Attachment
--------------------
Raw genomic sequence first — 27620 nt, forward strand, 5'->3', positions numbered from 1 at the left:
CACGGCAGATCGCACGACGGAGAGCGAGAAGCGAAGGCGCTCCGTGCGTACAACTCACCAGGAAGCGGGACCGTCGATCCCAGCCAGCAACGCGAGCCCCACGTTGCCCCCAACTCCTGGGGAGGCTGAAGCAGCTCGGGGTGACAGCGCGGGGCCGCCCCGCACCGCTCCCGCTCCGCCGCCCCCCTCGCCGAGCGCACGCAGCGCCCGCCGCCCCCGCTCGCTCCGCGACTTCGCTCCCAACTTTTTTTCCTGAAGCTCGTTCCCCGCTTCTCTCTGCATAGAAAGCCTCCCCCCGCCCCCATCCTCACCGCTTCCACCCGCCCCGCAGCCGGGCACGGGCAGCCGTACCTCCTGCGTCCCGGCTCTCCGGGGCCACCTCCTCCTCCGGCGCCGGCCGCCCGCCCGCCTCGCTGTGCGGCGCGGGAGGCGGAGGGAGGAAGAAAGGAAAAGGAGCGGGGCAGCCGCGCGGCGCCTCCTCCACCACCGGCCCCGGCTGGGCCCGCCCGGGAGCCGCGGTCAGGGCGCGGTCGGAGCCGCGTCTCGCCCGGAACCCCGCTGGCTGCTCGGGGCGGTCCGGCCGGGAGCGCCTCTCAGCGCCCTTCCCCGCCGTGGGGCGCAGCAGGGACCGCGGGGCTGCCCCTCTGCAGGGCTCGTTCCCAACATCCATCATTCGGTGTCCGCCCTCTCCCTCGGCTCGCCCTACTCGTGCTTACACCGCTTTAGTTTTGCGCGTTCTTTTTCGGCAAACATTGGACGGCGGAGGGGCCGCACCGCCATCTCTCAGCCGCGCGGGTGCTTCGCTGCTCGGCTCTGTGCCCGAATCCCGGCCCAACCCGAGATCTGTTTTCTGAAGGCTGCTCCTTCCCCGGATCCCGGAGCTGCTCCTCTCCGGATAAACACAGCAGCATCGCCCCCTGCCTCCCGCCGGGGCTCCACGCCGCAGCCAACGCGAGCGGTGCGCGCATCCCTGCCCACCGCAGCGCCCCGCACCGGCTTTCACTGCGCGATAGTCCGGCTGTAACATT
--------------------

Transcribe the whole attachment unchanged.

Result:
Raw genomic sequence first — 27620 nt, forward strand, 5'->3', positions numbered from 1 at the left:
CACGGCAGATCGCACGACGGAGAGCGAGAAGCGAAGGCGCTCCGTGCGTACAACTCACCAGGAAGCGGGACCGTCGATCCCAGCCAGCAACGCGAGCCCCACGTTGCCCCCAACTCCTGGGGAGGCTGAAGCAGCTCGGGGTGACAGCGCGGGGCCGCCCCGCACCGCTCCCGCTCCGCCGCCCCCCTCGCCGAGCGCACGCAGCGCCCGCCGCCCCCGCTCGCTCCGCGACTTCGCTCCCAACTTTTTTTCCTGAAGCTCGTTCCCCGCTTCTCTCTGCATAGAAAGCCTCCCCCCGCCCCCATCCTCACCGCTTCCACCCGCCCCGCAGCCGGGCACGGGCAGCCGTACCTCCTGCGTCCCGGCTCTCCGGGGCCACCTCCTCCTCCGGCGCCGGCCGCCCGCCCGCCTCGCTGTGCGGCGCGGGAGGCGGAGGGAGGAAGAAAGGAAAAGGAGCGGGGCAGCCGCGCGGCGCCTCCTCCACCACCGGCCCCGGCTGGGCCCGCCCGGGAGCCGCGGTCAGGGCGCGGTCGGAGCCGCGTCTCGCCCGGAACCCCGCTGGCTGCTCGGGGCGGTCCGGCCGGGAGCGCCTCTCAGCGCCCTTCCCCGCCGTGGGGCGCAGCAGGGACCGCGGGGCTGCCCCTCTGCAGGGCTCGTTCCCAACATCCATCATTCGGTGTCCGCCCTCTCCCTCGGCTCGCCCTACTCGTGCTTACACCGCTTTAGTTTTGCGCGTTCTTTTTCGGCAAACATTGGACGGCGGAGGGGCCGCACCGCCATCTCTCAGCCGCGCGGGTGCTTCGCTGCTCGGCTCTGTGCCCGAATCCCGGCCCAACCCGAGATCTGTTTTCTGAAGGCTGCTCCTTCCCCGGATCCCGGAGCTGCTCCTCTCCGGATAAACACAGCAGCATCGCCCCCTGCCTCCCGCCGGGGCTCCACGCCGCAGCCAACGCGAGCGGTGCGCGCATCCCTGCCCACCGCAGCGCCCCGCACCGGCTTTCACTGCGCGATAGTCCGGCTGTAACATT